PCS contacted Danforth with the broad goal of improving the user experience of their main carton tracking application, PCSTrac. PCSTrac is a logistics software service that tracks millions of inventory cartons as they move from freight trailers, to distribution centers, to the local retail store delivery for the online retailers. They wanted to start with improvements to PCSTrac with the hopes that transferable design patterns could be found for their retail products.
Initial consultations with the client product team uncovered that while they were very familiar with customer needs (i.e. buyers) and the behaviors of a handful of “super users,” they were not as clear about the behaviors of day-to-day warehouse users, their largest user group.
The initial engagement consisted of a series of workshops with the team where we co-developed “provisional” user personas based on the teams individual experiences with clients. This helped mine as much existing information about users as possible, while allowing team members to express their opinions and ideas in a structured way. This preliminary user segmentation work was followed by onsite “contextual inquiries” with warehouse users. Onsite interviews were followed by formal user testing (remote, moderated, think aloud) of the current product with more diverse user types to deep dive into the system’s usability issues and workflow complexities.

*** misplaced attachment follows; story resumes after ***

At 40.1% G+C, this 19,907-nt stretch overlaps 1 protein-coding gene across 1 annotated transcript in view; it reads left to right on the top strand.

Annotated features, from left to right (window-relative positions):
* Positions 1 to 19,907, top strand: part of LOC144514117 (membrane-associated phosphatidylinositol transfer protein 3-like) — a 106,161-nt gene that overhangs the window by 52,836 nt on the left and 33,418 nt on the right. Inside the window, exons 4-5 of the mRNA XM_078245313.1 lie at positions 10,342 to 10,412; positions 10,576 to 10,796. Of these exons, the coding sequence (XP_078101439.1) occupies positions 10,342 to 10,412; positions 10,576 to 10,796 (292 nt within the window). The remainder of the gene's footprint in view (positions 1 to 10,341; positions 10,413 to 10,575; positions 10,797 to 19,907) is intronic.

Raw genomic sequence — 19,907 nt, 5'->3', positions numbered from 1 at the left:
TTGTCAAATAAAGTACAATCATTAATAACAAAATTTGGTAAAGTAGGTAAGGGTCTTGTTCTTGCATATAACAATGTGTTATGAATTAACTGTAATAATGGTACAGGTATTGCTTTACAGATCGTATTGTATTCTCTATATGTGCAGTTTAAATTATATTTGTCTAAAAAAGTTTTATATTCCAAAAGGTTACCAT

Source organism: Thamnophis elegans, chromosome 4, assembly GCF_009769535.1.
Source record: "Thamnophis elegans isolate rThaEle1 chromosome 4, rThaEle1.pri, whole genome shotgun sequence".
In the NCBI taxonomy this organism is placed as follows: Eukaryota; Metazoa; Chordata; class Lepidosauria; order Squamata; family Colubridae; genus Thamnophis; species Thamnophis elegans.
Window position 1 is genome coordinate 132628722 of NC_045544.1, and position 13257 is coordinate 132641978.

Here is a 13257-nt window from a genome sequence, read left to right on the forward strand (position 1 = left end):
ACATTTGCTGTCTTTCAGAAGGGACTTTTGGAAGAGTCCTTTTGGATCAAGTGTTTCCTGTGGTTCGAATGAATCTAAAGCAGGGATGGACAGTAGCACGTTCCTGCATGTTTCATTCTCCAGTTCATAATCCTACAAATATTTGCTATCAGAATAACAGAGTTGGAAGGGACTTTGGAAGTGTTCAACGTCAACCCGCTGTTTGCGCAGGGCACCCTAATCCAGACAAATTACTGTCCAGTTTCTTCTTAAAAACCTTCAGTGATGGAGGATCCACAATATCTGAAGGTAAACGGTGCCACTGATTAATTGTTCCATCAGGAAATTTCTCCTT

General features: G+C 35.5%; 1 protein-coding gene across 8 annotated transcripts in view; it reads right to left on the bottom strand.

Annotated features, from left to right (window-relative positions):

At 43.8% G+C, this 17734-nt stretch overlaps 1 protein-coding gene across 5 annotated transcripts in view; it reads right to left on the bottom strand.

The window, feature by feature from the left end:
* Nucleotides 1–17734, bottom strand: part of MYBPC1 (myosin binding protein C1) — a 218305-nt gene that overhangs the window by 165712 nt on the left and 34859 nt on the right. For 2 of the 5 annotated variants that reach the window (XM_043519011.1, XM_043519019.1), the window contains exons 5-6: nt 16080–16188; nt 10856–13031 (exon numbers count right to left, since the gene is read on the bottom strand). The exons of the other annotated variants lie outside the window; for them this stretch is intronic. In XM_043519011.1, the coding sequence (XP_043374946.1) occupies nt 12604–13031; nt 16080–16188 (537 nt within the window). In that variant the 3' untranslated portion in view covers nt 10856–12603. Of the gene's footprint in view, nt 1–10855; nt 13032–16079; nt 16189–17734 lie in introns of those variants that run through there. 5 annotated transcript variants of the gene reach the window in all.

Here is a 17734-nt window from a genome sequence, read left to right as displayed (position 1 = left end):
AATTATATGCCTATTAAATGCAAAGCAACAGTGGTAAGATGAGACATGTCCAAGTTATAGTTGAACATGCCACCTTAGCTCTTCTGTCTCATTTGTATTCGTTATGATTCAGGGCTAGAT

The project’s user research was conducted as part of a broader “immersion” process that included a review of the competitive space, mining customer support data, researching user demographics, and conducting a heuristic evaluation of the current product.
Armed with new user insights and deeper understanding of the product, a cohesive set of evidence-based user persona was refined in follow-up workshops with the product team. It was vital that the team embraced these personas, so there was ample time in meetings for discussion and collaboration within the constraints of our field findings.
The overarching theme gleaned from the immersion process was that—in the product team’s effort to provide for every conceivable use case and respond to customer’s individual requests—the product had become too dense and complex for their average user. It had many feature and information redundancies that, along with weak information architecture, made it difficult for users to complete key tasks and find common data points.